Plaintiffs in ITCA v Arizona Speak against AZ-KS Attack on Citizens' Rights


August 22, 2013 – Just one week after voting rights advocates celebrated their U.S. Supreme Court victory reaffirming the use of the standard federal voter registration form by all eligible citizens, politicians in Arizona and Kansas filed a lawsuit attempting to circumvent the conservative Court’s decision. In response to this lawsuit, several plaintiffs in the successful Supreme Court case spoke against continued efforts to make voting harder in Arizona.

State Senator Steve Gallardo, a long time advocate for voters said, “Clearly, these politicians and their supporters fear an increase in the number of eligible citizens voting. Yesterday’s lawsuit and new laws like HB2305 demonstrate their desire to make it harder to vote for all eligible Arizonans.”

The League of Women Voters has advocated for expanding the right to vote for nearly 100 years. Dr. Barbara Klein, the Arizona President added, “This effort by the state of Arizona is a perfect example of why Congress must act swiftly to update and modernize the Voting Rights Act.  In the meantime, the state government should not be allowed to block eligible citizens from registering to vote.”


John Lewis, Executive Director for the Inter Tribal Council of Arizona stated, “The U.S. Supreme Court victory clearly reaffirms that ensuring all citizens the greatest access to exercise their right to vote is a basic principle in a democracy.”


Between the time Arizona imposed more restrictions on voter registration in 2005 and the initial trial challenging this law in 2008, at least 30,000 eligible Arizonans had their voter registrations rejected because they did not meet the new requirements.  The Arizona AG notes six prosecutions for voter registration fraud in 2006 but fails to state there were no convictions. In August 2012, plaintiffs won a temporary court order requiring election officials to accept the federal form. Over 12,000 Arizonans around the state registered using the form before the election. Approximately 1500 registrants could not be matched in state and federal databases used to process the forms and were required to provide additional information. The process validated the secure use of the federal form to ensure only eligible citizens are able to vote while removing unnecessary barriers to register.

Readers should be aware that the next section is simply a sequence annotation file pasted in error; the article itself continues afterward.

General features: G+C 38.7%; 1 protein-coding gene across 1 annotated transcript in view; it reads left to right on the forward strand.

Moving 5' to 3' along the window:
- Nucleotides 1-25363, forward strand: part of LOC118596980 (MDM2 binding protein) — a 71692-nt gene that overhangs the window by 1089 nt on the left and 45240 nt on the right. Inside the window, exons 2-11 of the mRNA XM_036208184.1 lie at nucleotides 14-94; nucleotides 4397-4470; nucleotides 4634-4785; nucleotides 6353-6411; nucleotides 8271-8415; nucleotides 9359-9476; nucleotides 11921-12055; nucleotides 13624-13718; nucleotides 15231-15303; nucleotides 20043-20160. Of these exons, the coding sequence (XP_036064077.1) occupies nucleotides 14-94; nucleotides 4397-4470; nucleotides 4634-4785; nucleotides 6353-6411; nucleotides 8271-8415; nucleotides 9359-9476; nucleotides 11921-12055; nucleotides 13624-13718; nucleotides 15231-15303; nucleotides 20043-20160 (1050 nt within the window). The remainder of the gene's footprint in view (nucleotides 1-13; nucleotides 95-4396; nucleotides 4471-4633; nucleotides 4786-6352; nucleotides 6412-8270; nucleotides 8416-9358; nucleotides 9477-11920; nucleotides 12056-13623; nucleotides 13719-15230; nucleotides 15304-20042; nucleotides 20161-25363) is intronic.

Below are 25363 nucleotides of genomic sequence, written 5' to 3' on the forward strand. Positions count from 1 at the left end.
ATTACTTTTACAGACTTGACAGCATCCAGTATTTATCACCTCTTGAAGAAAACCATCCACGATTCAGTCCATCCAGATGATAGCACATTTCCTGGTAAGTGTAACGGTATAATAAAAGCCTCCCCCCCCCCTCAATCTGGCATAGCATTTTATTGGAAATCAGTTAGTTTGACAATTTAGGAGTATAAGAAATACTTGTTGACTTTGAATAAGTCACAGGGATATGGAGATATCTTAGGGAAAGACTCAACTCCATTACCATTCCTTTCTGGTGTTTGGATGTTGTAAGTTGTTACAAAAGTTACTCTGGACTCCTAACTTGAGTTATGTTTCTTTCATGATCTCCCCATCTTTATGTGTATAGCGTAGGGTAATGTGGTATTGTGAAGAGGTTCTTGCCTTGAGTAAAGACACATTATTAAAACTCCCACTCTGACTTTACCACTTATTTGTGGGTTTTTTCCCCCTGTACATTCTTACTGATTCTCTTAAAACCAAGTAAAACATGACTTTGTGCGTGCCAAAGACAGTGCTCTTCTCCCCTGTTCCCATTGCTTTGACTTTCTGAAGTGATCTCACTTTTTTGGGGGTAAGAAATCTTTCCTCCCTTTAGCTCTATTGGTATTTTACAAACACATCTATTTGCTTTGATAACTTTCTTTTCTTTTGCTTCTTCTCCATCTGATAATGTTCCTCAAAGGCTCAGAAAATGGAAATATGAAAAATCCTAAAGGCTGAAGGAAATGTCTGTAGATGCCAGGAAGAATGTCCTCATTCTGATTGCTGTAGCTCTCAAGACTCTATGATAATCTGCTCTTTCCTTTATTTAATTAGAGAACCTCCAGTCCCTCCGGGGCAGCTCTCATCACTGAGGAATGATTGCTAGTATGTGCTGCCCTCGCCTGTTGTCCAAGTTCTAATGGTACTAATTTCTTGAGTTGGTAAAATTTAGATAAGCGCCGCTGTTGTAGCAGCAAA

“Some politicians prefer to rig the system and twist the facts for their own benefit,” said Sam Wercinski, Executive Director of Arizona Advocacy Network. “Arizona citizens deserve free, fair and accessible elections and that’s what all of us will continue to fight for.”



Interview Contacts:

Sam Wercinski, Executive Director Arizona Advocacy Network, 602-228-4497M

Senator Steve Gallardo, 602-926-5830

Barbara Klein, 480-661-4202

Kelly Ceballos, Senior Director, League of Women Voters of the United States, 202-429-1965; 


Arizona Advocacy Network works for electoral justice, political rights and full civic participation to achieve government for the People. Our work includes: defending, strengthening and expanding Arizona's Clean Elections system; advocating for full, immediate disclosure of contributions including corporate and "independent expenditures;" promoting anti-corruption and conflict of interest laws including gift bans; guarding voting rights, voter registration and election integrity, including through the use of litigation, and protecting and improving Arizona's ballot initiative and referendum processes. 


The League of Women Voters, a nonpartisan political organization, encourages informed and active participation in government, works to increase understanding of major public policy issues, and influences public policy through education and advocacy.


The Inter Tribal Council of Arizona, Inc. administers over twenty federal, state and private grants and contracts in a variety of areas including health, research, and environmental quality. The membership of ITCA consists of twenty of the federally recognized Tribes in Arizona. ITCA coordinates meetings and conferences to facilitate participation of Tribal leaders in the formulation of public policy at all levels.